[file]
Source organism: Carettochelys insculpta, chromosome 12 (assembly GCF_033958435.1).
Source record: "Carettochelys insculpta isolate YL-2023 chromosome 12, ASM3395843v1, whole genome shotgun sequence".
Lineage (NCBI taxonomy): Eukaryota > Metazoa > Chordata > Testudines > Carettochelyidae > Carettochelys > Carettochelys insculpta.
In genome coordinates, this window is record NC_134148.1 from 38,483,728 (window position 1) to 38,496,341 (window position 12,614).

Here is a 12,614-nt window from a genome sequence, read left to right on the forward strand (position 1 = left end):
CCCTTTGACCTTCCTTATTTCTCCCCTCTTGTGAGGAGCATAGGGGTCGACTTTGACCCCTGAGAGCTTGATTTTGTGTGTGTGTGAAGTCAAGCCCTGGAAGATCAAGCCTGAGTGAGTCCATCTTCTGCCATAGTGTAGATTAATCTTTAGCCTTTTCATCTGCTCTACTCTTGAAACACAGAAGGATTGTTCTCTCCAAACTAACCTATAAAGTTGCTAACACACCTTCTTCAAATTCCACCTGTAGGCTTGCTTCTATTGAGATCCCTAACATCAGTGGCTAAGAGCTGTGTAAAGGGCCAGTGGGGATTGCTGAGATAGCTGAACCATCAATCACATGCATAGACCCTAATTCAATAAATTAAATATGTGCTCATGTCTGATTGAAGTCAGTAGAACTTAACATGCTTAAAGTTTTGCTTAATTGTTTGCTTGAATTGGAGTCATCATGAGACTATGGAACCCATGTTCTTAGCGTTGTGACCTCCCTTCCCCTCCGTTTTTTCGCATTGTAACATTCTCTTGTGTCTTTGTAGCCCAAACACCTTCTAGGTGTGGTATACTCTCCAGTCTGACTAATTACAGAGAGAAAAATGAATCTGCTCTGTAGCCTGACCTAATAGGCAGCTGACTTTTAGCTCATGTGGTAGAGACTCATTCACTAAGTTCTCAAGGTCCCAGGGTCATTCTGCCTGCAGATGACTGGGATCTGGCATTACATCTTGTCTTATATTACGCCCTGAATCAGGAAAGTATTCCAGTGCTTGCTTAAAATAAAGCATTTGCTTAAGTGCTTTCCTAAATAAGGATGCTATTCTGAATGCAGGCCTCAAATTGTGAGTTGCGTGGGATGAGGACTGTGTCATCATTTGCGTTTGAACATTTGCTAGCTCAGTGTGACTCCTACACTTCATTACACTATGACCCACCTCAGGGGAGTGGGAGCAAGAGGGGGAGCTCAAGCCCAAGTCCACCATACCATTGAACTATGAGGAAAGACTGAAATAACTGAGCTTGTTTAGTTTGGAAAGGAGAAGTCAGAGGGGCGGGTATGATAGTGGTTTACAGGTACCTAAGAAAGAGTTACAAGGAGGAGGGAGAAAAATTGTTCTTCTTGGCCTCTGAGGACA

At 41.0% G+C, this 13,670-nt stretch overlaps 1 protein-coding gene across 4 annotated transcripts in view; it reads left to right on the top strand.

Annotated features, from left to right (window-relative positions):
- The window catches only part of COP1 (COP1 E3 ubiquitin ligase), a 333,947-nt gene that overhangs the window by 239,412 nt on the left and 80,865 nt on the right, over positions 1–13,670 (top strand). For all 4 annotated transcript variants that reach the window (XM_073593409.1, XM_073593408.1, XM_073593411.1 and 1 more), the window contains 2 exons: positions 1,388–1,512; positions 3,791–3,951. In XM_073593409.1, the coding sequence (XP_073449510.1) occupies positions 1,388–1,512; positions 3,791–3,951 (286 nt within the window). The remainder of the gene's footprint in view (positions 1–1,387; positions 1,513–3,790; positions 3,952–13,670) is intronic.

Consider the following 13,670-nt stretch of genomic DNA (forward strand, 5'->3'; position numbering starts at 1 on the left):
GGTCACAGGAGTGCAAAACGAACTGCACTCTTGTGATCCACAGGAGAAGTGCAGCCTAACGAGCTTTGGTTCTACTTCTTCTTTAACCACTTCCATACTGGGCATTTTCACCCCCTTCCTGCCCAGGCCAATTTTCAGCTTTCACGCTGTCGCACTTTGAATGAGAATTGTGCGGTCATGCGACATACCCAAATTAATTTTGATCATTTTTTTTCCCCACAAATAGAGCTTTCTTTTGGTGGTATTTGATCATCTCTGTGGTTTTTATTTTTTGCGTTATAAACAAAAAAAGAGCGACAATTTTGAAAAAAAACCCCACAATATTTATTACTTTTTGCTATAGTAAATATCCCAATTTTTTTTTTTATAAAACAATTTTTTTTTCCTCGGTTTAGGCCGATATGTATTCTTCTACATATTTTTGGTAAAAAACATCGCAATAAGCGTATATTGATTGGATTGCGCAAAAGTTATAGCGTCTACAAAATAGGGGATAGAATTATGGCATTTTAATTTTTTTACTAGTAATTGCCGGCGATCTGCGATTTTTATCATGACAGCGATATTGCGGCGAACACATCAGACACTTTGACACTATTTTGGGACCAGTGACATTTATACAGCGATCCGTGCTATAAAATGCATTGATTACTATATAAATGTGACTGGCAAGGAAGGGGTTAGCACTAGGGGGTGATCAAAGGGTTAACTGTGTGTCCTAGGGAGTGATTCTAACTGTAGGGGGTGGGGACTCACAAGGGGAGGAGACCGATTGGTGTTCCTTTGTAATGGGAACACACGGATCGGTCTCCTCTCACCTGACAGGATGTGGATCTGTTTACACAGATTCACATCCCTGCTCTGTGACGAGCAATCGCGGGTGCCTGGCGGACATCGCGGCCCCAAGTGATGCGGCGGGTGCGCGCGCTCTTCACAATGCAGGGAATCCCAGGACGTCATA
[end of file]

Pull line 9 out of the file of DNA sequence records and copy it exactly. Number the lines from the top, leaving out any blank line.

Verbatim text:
- The window catches only part of COP1 (COP1 E3 ubiquitin ligase), a 333,947-nt gene that overhangs the window by 239,412 nt on the left and 80,865 nt on the right, over positions 1–13,670 (top strand). For all 4 annotated transcript variants that reach the window (XM_073593409.1, XM_073593408.1, XM_073593411.1 and 1 more), the window contains 2 exons: positions 1,388–1,512; positions 3,791–3,951. In XM_073593409.1, the coding sequence (XP_073449510.1) occupies positions 1,388–1,512; positions 3,791–3,951 (286 nt within the window). The remainder of the gene's footprint in view (positions 1–1,387; positions 1,513–3,790; positions 3,952–13,670) is intronic.